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TOO many clubs in bag costs Woosnam lead, maybe more

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LYTHAM ST. ANNES, England (AP) _ When Ian Woosnam tossed the club from the second tee, his lead in the British Open went with it.

One moment he was leading the Open. The next, he was behind after calling a penalty on himself for having too many clubs in his bag.

Woosnam was in trouble, and so was his caddie.

``You're going to go ballistic,'' caddie Miles Byrne told him.

``At that moment, I felt like I had been kicked in the teeth,'' Woosnam said.

Worse yet, Woosnam was so flustered he bogeyed two of the next three holes, digging himself in even deeper.

``The first few holes I felt really lousy. I got plugged on the fourth and everything seemed to be going against me,'' he said. ``At that time, I felt like picking it up and walking in.''

Woosnam didn't, rallying for an eagle and three back-nine birdies that briefly put him back in the chase in front of a crowd that roared for him in sympathy.

But after signing for an even-par 71 that left him tied for third, four shots behind David Duval, he could only wonder what might have been after one of the worst gaffes in major championship history.

``I did not really get it out of my head all the way around,'' Woosnam said. ``I kept thinking if I hadn't had a two-shot penalty, I could have been leading or been joint leader. I never shook it off.''

Woosnam, whose appearance on the leaderboard at the Open was a surprise considering his career has been on a slide in recent years, said he had been experimenting with two drivers on the practice tee before the round.

``Miles thought someone else had taken the driver out of the bag and taken it to the locker room, but it hadn't happened,'' Woosnam said. ``There's two big head covers on there. He should have spotted it.''

He said it was Byrne's responsibility to count the number of clubs before going to the first tee.

``You usually start at one and finish with 14,'' he said. ``I always left it to the caddie. That's always been his job. It's the ultimate sin for a caddie.''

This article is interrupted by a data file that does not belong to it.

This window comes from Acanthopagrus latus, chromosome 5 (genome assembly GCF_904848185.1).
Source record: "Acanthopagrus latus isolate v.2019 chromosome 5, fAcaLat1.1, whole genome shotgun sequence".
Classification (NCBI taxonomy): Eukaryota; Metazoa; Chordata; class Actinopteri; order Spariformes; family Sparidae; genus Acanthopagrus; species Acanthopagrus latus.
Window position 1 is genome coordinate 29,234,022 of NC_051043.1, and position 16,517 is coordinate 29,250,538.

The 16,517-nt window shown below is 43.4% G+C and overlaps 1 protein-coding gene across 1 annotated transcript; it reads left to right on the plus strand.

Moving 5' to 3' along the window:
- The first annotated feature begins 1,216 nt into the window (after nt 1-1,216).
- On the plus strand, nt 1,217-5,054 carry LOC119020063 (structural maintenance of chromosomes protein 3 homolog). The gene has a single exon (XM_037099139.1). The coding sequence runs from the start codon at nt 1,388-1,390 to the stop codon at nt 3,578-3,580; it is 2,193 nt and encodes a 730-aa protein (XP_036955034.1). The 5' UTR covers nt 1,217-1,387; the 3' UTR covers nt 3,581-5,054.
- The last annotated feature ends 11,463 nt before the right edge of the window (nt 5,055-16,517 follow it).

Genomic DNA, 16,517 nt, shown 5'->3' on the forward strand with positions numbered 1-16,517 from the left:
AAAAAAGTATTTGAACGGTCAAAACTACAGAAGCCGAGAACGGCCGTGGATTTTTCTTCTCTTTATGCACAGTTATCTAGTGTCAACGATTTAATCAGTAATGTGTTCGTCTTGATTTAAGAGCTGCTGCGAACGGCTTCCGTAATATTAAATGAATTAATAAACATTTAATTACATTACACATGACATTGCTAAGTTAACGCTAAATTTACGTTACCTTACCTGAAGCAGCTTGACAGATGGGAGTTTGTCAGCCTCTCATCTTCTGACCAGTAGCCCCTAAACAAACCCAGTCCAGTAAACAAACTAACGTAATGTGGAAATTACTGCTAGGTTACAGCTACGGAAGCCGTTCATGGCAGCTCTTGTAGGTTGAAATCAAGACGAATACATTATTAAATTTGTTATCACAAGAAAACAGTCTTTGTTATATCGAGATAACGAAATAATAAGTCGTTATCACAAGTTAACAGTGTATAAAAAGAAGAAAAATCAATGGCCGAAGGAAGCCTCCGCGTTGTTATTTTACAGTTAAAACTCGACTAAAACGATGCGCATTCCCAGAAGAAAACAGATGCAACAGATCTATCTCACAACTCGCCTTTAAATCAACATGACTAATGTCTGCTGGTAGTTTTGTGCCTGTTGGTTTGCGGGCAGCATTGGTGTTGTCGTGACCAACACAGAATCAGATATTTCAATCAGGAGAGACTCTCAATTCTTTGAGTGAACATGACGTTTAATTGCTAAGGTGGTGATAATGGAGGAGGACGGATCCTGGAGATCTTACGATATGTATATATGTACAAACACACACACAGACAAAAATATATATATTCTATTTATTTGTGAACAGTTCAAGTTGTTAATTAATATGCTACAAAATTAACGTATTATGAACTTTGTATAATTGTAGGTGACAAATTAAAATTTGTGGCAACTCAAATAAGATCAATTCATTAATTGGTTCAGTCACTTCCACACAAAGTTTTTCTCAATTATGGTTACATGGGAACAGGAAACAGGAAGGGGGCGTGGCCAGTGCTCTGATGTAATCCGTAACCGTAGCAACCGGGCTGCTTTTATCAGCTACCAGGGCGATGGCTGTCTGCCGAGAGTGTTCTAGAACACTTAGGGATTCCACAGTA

Byrne appeared just as flustered as his boss on the early holes, then ran off to the clubhouse when the round ended.

Surrounded by a group of reporters, he took the blame.

``You want me to stand here and make excuses?'' Byrne said. ``There is no excuse. The buck stops at me. My fault, two-shot penalty, end of story.''

Had Royal Lytham & St. Annes begun with a par-4 or par-5, where Woosnam needed his driver, he would probably have caught the mistake before teeing off and not been penalized.

Royal Lytham is one of the rare courses that begins with a par-3, though. Woosnam hit a 6-iron that stopped only inches short of what would have been an unprecedented hole-in-one on the first shot of the final round for an Open leader.

Woosnam, tied for the lead with Duval and two others at 6-under, tapped in the putt to take what he thought was the lead.

He was an unlikely leader at best, the 1991 Masters champion whose career slumped to the point where he talked two weeks ago of being disenchanted with the game and more eager to stay home in Wales or his home in Barbados.

He came to Royal Lytham with few expectations, then shot a 67 on Saturday that put him in a tie for the lead.

``I would have taken third or whatever I finished at the beginning of the week,'' he said.

Woosnam had plenty of support from the crowd, and not only because he's British. Hole after hole, they urged him on, and he responded with an eagle on the par-5 sixth and a pair of birdies that put him only two shots behind Duval at 7 under through 13 holes.

``I like a good fight, in all sorts of ways. It was a battle and I like a battle,'' he said.

Two bogeys coming in, though, took away any chance of a win. The crowd in the bleachers surrounding the 18th green still rose to its feet and gave him a huge and lingering ovation.

``They felt sorry for me. That helped me,'' Woosnam said. ``It was quite something coming up the 18th hole.''

Woosnam had only recently hired Byrne to replace his longtime caddie, mainly because he liked his ability to read greens.

He said he didn't plan to fire him.

``It is the biggest mistake he will make in his life,'' Woosnam said. ``He won't do it again. He's a good caddie. He will have a severe (talking to) when I get in, but I am not going to sack him.''
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